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The Inside Scoop: What Federal Judges Really Think About the Way Lawyers Write

Journal of Legal Writing Institute, Vol. 8, p. 257, 2002

Georgetown Public Law Research Paper No. 1131267

29 Pages Posted: 9 May 2008  

Kristen Konrad Tiscione

Georgetown University Law Center

Abstract

A recent survey indicates that what troubles federal judges most is not what lawyers say but what they fail to say when writing briefs.

Although lawyers do a good job articulating legal issues and citing controlling, relevant legal authority, they are not doing enough with the law itself. Only fifty-six percent of the judges surveyed said that lawyers "always" or "usually" make their client's best arguments. Fifty-eight percent of the judges rated the quality of the legal analysis as just "good," as opposed to "excellent" or "very good." The problem seems to be that briefs lack rigorous analysis, and the bulk of the work is left to busy judges. Many judges also indicated that lawyers often make redundant or weak arguments that detract from the good ones. What judges really want is shorter, harder hitting briefs.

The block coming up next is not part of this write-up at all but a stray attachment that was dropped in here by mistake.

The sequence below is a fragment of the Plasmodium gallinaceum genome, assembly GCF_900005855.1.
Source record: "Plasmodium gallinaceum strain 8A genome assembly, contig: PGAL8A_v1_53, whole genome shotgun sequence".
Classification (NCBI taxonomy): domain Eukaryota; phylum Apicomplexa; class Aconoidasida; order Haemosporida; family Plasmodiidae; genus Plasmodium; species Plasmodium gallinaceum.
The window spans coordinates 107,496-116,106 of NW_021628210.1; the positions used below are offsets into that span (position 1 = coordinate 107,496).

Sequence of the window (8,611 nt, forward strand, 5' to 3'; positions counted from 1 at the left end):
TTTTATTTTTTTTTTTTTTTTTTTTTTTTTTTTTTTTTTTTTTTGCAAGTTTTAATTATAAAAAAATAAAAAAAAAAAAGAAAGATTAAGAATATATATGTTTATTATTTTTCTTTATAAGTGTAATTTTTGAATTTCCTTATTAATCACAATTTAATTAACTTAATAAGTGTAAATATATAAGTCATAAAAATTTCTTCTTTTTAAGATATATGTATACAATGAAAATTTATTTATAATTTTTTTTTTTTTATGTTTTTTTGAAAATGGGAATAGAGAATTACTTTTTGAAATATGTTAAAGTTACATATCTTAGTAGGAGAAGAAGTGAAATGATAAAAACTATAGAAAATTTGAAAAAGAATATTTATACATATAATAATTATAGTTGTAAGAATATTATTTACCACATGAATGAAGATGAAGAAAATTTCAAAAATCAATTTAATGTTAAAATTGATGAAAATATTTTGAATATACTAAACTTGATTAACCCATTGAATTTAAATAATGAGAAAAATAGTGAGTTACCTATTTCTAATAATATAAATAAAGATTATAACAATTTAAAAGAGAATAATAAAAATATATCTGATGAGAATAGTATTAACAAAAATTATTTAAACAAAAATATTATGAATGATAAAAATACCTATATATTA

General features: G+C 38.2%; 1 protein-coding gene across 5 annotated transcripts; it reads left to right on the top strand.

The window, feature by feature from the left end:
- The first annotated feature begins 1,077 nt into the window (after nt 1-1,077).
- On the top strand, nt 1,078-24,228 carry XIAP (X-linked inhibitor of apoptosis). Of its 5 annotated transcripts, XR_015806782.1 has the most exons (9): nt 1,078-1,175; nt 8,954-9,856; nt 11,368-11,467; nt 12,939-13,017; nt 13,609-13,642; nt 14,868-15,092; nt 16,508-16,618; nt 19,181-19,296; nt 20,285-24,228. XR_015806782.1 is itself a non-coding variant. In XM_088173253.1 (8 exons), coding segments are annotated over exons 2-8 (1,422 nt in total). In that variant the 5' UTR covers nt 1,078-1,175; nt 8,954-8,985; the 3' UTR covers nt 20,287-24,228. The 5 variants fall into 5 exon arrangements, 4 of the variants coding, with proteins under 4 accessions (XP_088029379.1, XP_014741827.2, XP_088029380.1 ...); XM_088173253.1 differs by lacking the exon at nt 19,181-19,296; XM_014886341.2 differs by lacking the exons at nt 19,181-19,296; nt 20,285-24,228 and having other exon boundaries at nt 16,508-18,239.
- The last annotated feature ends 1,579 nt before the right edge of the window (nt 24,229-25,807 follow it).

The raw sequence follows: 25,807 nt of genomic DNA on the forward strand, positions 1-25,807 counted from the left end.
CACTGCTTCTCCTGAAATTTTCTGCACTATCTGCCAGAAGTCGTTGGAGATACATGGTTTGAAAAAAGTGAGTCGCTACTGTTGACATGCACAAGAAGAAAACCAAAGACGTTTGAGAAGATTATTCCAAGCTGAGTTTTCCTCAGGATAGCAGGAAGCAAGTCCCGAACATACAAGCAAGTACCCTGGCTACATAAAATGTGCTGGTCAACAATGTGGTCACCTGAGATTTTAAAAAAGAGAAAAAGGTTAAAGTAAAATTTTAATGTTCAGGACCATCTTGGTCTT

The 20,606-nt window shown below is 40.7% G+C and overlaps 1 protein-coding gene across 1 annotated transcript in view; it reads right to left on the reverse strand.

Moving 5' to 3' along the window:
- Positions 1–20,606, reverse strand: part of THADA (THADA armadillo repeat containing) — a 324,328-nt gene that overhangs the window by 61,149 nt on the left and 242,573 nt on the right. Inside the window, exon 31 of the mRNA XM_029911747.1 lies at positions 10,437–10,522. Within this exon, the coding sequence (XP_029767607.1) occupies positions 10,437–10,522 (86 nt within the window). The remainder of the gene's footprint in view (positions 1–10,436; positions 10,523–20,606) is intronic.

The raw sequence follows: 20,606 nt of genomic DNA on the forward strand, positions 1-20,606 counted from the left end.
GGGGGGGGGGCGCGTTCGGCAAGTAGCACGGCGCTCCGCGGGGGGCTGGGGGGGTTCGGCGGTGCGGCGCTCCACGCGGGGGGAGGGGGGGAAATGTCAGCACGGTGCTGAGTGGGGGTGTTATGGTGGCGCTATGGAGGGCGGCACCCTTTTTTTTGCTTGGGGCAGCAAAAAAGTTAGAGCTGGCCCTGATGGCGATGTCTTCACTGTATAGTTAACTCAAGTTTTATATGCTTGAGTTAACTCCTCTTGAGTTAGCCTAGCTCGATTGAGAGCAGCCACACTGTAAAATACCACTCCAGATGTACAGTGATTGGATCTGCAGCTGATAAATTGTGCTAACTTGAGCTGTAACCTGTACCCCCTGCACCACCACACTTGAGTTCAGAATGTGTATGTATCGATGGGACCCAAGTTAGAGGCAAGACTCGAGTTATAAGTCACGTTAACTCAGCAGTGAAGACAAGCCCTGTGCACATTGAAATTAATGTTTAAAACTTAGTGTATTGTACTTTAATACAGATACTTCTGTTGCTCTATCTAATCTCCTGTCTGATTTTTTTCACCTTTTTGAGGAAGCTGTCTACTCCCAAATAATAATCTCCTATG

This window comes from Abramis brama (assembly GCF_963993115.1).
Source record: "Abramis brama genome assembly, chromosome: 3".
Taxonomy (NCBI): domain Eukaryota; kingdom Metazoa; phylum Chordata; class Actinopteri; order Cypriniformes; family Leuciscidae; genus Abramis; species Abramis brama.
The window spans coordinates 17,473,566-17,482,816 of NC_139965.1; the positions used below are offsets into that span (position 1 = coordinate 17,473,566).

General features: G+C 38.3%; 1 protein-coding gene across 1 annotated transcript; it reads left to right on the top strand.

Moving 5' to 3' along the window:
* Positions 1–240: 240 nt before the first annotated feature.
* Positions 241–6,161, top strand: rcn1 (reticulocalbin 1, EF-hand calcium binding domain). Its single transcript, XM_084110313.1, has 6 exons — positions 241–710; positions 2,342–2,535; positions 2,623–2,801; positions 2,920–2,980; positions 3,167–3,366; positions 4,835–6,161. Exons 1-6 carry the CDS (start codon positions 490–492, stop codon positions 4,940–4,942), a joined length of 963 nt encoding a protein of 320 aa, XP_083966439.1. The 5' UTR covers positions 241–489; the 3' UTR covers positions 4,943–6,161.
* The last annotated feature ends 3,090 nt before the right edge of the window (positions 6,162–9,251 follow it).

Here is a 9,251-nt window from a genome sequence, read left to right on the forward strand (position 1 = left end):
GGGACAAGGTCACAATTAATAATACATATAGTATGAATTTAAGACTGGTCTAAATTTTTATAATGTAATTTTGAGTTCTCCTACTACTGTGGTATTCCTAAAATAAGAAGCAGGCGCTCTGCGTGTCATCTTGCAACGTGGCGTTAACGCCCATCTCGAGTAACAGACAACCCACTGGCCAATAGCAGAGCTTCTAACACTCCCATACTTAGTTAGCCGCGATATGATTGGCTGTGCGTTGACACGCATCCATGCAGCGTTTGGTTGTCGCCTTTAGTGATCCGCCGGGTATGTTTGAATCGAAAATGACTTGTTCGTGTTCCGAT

Keywords: legal writing, judges

Suggested Citation

Tiscione, Kristen Konrad, The Inside Scoop: What Federal Judges Really Think About the Way Lawyers Write. Journal of Legal Writing Institute, Vol. 8, p. 257, 2002; Georgetown Public Law Research Paper No. 1131267. Available at SSRN: https://ssrn.com/abstract=1131267

Kristen Konrad Tiscione (Contact Author)

Georgetown University Law Center ( email )

600 New Jersey Avenue, N.W.
Washington, DC 20001
United States

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